In one embodiment of the invention, the friction material has a porosity greater than 40%. In another embodiment, the friction material has a porosity ranging from 60% to 90%.

In one embodiment, the fibers may include at least one of continuous fibers or spun yarn, and may be woven or non-woven. The friction modifying component may be provided on the layer 104 as a coating completely coating the fiber 100 or a coating which is partially provided on the fiber, leaving other portions not coated by the friction modifying component. In one embodiment, the friction modifying component is distributed throughout the thickness of the mat. In another embodiment the majority of the friction modifying component is not at an upper surface of the mat.

In one embodiment, the friction modifying component may be first deposited on the core 102 and thereafter, a carbon containing material may be deposited on the friction modifying component, for example, by chemical vapor deposition or by depositing a resin using any method known to those skilled in the art, including spraying, rolling, brushing, dipping and the like. In one embodiment, the weight percent pickup of the resin with or without the friction material component may range from 30-20% of the weight of the core 102.

FIG. 3A is a microphotograph of fibers useful in the present invention without any friction modifying component coating thereon.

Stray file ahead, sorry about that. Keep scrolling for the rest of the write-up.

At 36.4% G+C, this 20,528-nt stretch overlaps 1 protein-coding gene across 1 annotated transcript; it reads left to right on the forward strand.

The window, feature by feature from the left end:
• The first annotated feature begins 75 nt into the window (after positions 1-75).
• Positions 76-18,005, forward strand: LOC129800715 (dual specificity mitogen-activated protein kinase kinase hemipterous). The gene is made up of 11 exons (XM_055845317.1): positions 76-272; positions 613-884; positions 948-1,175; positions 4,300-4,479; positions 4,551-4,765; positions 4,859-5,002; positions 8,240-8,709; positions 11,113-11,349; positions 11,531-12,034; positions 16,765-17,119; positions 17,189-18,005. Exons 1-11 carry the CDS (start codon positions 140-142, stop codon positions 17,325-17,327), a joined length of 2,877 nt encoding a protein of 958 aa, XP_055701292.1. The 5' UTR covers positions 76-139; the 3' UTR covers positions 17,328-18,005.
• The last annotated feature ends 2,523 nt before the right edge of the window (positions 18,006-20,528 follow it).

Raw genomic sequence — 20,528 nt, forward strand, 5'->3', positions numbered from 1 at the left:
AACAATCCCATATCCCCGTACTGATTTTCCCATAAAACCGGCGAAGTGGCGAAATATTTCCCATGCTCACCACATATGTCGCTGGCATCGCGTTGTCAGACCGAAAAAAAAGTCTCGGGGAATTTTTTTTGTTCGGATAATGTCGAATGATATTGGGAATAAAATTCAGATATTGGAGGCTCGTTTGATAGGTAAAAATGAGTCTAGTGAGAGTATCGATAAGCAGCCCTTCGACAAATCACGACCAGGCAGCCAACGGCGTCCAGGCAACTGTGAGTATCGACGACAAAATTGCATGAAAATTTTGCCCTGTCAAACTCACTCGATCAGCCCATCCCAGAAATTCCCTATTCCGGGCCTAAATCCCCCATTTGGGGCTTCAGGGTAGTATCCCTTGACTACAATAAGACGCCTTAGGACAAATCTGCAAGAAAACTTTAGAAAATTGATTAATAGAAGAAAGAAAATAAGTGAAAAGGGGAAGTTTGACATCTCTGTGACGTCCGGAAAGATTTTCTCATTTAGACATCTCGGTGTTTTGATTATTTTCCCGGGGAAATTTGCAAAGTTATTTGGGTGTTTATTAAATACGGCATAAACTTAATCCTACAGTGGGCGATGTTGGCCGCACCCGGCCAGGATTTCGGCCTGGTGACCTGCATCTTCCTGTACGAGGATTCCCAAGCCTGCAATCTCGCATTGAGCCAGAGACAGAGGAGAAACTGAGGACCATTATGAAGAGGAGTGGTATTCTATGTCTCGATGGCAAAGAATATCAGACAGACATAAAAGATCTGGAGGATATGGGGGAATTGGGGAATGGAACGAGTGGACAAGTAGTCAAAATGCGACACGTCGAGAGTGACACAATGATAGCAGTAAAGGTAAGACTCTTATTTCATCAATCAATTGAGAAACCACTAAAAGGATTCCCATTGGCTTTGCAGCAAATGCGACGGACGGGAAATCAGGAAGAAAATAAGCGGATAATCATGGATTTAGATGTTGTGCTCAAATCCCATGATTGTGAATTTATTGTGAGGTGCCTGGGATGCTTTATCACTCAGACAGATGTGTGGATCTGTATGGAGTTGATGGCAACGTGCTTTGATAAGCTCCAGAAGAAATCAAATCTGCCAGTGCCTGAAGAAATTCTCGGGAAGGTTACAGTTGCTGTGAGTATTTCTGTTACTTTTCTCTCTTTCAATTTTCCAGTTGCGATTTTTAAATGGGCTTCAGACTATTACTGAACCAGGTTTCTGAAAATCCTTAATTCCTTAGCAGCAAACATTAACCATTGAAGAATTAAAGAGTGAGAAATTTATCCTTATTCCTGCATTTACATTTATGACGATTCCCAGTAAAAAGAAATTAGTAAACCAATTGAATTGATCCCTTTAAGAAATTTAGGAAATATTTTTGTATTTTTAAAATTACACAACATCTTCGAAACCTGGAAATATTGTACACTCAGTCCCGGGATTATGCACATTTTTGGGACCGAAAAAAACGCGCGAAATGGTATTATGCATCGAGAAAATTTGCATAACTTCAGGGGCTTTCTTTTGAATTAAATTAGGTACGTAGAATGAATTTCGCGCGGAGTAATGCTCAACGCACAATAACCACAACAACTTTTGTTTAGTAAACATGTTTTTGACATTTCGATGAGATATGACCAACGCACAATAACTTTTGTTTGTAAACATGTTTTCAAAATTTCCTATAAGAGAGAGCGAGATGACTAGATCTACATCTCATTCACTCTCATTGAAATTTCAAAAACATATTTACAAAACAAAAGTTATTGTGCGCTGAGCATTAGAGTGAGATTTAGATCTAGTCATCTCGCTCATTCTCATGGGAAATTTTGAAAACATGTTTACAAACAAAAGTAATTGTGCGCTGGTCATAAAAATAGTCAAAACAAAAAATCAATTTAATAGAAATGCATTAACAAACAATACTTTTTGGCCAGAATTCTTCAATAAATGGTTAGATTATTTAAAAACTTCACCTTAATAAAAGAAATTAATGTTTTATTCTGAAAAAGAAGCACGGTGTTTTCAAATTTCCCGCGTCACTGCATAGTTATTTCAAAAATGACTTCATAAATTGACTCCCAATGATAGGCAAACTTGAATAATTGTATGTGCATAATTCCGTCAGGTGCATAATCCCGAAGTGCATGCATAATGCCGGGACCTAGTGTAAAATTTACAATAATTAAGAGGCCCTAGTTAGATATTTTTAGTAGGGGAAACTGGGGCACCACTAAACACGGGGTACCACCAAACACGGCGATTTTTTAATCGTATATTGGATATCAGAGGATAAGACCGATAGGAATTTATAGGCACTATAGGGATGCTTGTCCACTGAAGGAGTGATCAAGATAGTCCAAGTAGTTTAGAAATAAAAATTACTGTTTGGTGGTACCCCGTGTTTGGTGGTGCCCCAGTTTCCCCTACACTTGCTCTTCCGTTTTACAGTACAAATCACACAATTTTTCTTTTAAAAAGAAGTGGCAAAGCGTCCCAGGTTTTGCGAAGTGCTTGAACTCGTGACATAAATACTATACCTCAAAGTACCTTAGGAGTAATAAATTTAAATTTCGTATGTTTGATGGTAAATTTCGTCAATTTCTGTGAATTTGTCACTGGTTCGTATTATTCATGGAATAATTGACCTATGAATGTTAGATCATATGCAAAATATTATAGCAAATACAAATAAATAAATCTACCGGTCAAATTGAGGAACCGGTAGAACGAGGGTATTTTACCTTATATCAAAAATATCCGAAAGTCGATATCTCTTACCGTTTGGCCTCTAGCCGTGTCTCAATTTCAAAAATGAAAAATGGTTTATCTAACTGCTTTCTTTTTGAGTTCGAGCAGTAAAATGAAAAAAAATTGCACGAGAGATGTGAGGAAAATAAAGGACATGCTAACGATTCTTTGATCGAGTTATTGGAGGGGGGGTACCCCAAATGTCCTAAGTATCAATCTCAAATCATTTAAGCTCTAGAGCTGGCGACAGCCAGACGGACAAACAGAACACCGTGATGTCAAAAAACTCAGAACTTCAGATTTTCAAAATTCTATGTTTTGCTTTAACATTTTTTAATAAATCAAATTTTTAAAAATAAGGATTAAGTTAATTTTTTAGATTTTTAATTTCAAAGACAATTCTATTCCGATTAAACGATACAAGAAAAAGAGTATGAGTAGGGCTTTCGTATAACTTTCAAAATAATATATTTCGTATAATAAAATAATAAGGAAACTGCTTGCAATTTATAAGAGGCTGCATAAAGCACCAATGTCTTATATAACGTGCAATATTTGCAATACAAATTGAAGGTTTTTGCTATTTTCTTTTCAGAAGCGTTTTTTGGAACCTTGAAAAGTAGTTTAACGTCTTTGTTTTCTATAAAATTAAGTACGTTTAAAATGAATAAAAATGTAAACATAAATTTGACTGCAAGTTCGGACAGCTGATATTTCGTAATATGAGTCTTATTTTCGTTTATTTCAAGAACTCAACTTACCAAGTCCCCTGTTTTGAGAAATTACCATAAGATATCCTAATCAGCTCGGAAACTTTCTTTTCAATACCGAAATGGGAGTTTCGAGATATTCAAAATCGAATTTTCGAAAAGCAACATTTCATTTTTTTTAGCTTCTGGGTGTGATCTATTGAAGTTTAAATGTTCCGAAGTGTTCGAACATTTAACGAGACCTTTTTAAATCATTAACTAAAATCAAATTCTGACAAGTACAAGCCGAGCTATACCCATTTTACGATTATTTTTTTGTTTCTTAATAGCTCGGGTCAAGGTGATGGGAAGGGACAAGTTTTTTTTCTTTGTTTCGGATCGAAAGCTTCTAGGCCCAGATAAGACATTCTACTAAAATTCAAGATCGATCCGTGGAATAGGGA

FIG. 3B is a photomicrograph of a plurality of fibers having a silicon carbide coating thereon evidenced by a plurality of particles or conglomeration of particles on the fibers.

FIG. 4 includes three photomicrographs of fibers according to selective embodiments of the invention. In the upper left microphotograph and the lower left photograph, a silicon carbide coating is evident on the fibers by a plurality of particles or a conglomeration of particles on the fibers.

Referring now to FIGS. 5A-5F, comparative evaluations were conducted with friction materials including fibers without a friction modifying component (FIGS. 5A-5B), fibers with silicon carbide as the friction modifying component (FIGS. 5C-5F). The amount of silicon carbide in the fibers in FIGS. 5E-5F was less than 2 weight percent of the fiber including a carbon core and a carbonized layer thereon. The amount of silicon carbide in the fibers in FIGS. 5C-5D was less than that amount contained in the fibers for the friction material utilized in the experiments associated with FIGS. 5E-5F. The friction coefficient of the materials was measured with the tests being performed at 10° C. in FIGS. 5A, 5C and 5E, and at 110° C. as shown in FIGS. 5B, 5D and 5F. The friction coefficient μwas measured at three different pressures, 0.5 MPa (shown by the line with diamond markers), 1 MPa (shown by the line with square markers) and at 1.5 MPa (shown by the line with triangle markers). As will be appreciated from the comparison of FIGS. 5A, 5C and 5E, the increase in the amount of silicon carbide increased the friction coefficient μ and further, the addition of silicon carbide resulted in the friction coefficient being less dependent on the pressure applied. Similar results were obtained when the tests were run at 110° C. as shown in FIGS. 5B, 5D, and 5F.

FIGS. 6A-6B are graphs of the results of durability tests conducted using reduced oil flow conducted at 100 cycles through 3,000 cycles. As will be appreciated from FIG. 6B, the addition of a friction modifying component such as silicon carbide to the fibers increase the friction coefficient μ and better friction curve.

The above description of embodiments of the invention is merely exemplary in nature and, thus, variations thereof are not to be regarded as a departure from the spirit and scope of the invention.